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According to these notes (top of p 133), "We say that random variables $X_1, X_2, \ldots X_n : \Omega \to \mathbb{R}$ are jointly continuous if there is a joint probability density function $p(x_1, x_2, \ldots, x_n)$ such that $$ P(\{X_1 \in A_1, X_2 \in A_2,\ldots, X_n \in A_n\}) = \int_A p (x_1, x_2,\ldots, x_n) dx_1dx_2\ldots dx_n. $$ where $A = A_1 \times A_2 \times \cdots \times A_n$."

This seems like we can only measure "rectangle" Borel subsets of $\mathbb{R}^n$. What about sets like $\{X < Y\}$? It seems like I wouldn't be able to measure such sets...Clearly, I'm misunderstanding something.

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Let's try to define the solution first $$ P[\{X< Y\}] = \int_{-\infty}^\infty \int_{-\infty}^y f_{(X,Y)}(x,y) dx dy, $$ and the set over which we integrate can not be written as the product of two sets as defined there. So: we can measure other sets as well. We can calculate probabilities but the author seems to use a definition of continuous random variables that if $A$ is product of sets then there is a density (p).

I think this statement is just the definition of the density of continuous rvs and not a statement about which sets we can measure.

The way to read it is if $A$ is of the product form and if we can write the above formula with some $p$, then we call $p$ a density. That's the statement.

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  • $\begingroup$ Okay, I think I get it! The author is stating that a joint density is a function such that whenever you measure a product set, you get the definition given. It's not saying product sets are the only sets we can measure. Does that sound right? $\endgroup$ – bcf Jun 30 '15 at 15:26
  • $\begingroup$ Right! I think this is what the author wants to say .. $\endgroup$ – Ric Jul 1 '15 at 6:31
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This is a standard way of defining a product measure in measure theory. The reasoning is a bit technical, but pretty natural.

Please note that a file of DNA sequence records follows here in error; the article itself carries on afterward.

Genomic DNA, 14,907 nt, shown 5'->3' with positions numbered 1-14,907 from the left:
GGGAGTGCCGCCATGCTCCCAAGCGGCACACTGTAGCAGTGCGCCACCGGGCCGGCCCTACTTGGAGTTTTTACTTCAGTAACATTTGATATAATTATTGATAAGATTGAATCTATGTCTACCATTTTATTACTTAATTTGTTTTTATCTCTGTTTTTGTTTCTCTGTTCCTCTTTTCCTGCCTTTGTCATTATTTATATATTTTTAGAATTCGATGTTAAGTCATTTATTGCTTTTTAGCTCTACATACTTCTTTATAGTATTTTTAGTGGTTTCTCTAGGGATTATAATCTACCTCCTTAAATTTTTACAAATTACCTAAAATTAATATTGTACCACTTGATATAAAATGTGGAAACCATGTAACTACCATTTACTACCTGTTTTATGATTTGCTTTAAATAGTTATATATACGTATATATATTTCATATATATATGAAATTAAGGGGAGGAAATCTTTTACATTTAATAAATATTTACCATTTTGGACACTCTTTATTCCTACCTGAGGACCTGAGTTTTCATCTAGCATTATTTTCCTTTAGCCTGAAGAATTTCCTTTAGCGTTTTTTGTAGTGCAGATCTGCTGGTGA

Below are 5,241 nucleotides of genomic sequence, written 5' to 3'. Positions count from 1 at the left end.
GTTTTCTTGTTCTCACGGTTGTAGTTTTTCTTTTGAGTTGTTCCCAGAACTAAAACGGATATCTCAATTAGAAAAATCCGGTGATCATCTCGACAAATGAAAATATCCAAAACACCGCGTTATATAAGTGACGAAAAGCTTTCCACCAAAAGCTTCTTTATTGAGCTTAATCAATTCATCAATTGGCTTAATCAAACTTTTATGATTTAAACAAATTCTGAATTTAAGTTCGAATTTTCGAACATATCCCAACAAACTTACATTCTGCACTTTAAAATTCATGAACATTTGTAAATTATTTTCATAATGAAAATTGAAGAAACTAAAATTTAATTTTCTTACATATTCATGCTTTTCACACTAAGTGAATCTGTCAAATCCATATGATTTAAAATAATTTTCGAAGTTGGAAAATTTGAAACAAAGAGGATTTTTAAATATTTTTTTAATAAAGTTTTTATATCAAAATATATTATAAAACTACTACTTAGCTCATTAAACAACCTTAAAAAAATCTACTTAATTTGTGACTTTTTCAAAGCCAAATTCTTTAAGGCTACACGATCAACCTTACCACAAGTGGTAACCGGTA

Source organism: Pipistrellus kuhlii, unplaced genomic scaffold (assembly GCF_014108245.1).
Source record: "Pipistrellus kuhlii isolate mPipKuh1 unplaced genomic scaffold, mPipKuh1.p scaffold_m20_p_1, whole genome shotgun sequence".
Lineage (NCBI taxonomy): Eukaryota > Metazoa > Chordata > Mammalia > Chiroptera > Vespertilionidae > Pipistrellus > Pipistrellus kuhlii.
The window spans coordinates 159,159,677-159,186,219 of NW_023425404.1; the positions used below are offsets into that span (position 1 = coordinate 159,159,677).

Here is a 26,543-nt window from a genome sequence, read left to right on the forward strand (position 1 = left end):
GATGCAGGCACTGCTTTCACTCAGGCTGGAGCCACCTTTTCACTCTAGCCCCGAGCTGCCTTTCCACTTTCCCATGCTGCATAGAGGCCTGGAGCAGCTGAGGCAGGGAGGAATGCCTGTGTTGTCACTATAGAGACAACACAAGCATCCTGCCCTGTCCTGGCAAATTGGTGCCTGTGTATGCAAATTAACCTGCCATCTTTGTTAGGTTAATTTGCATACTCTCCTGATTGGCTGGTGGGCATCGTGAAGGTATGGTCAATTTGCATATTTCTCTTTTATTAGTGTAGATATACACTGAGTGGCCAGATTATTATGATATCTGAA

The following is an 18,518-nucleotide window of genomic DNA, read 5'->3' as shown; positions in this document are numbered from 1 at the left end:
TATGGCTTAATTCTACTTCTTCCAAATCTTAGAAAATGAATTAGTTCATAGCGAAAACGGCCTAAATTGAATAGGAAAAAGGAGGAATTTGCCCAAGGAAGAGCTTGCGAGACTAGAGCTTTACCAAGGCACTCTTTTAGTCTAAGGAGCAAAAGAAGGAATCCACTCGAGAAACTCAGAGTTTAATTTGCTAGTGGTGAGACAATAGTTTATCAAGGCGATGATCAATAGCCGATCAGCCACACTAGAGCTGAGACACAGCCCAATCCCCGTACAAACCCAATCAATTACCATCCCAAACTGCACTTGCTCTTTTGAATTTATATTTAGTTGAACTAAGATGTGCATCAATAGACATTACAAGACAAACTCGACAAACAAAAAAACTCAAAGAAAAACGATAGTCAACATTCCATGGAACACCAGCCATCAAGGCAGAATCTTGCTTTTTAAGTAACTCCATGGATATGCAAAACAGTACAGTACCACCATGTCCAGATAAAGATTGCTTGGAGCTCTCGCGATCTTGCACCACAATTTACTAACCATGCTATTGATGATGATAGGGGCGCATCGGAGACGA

Let's say you have two measure spaces $(X,\mathcal A, \mu)$ and $(Y,\mathcal B, \nu)$, and you would like to construct a product measure space $(Z,\mathcal C, \phi)$ where $Z = X\times Y$, and $\mathcal C = \mathcal A\otimes\mathcal B$. Recall from the definition of the product $\sigma$-algebra that $\mathcal C$ is generated by the family of sets $\{A\times B:A\in \mathcal A, B\in \mathcal B\}$, that is measurable rectangles. Of course this means that to define a product measure $\phi$ we need at least to define it for measurable rectangles. We do this in a pretty natural way by requiring that $\phi$ is such that $$ \phi(A\times B) = \mu(A)\nu(B) \qquad \text{ for all }A\in \mathcal A \text{ and }B\in \mathcal B. \tag{1} $$ You can see $(1)$ as an equation for unknown $\phi$. Two bad things can happen: even though we only put conditions on the measurable rectangles (not on all elements of the product $\sigma$-algebra) there may not be solution at all; or, if there is a solution, it may not be unique, so we'd have to come up with additional conditions. Magically (and really trivial to show), none of these issues arise: there is always a $\phi$ that satisfies $(1)$, and even better - it is unique. That's why we say that $(1)$ uniquely characterizes the product measure, and use this as a definition of the product measure. The knowledge of which values does product measure take over measurable rectangles is enough to compute its value over any product measurable set, although of course it's gonna be trickier. In fact, you can prove the following: $$ \phi(C) = \int_{X}\nu(C_x)\,\mu(\mathrm dx) \qquad \text{ for all }C\in \mathcal C\tag{2} $$ where $C_x = \{y\in Y:(x,y)\in C\}$ is the $x$-section of $C$. With $(2)$ you can compute the measure over any set $C$, and in fact $(1)$ is a special case of $(2)$ since $(A\times B)_x = B$ for all $x\in X$. In some of the books $(2)$ is used as a definition of the product measure, but I'd say that's is less often.

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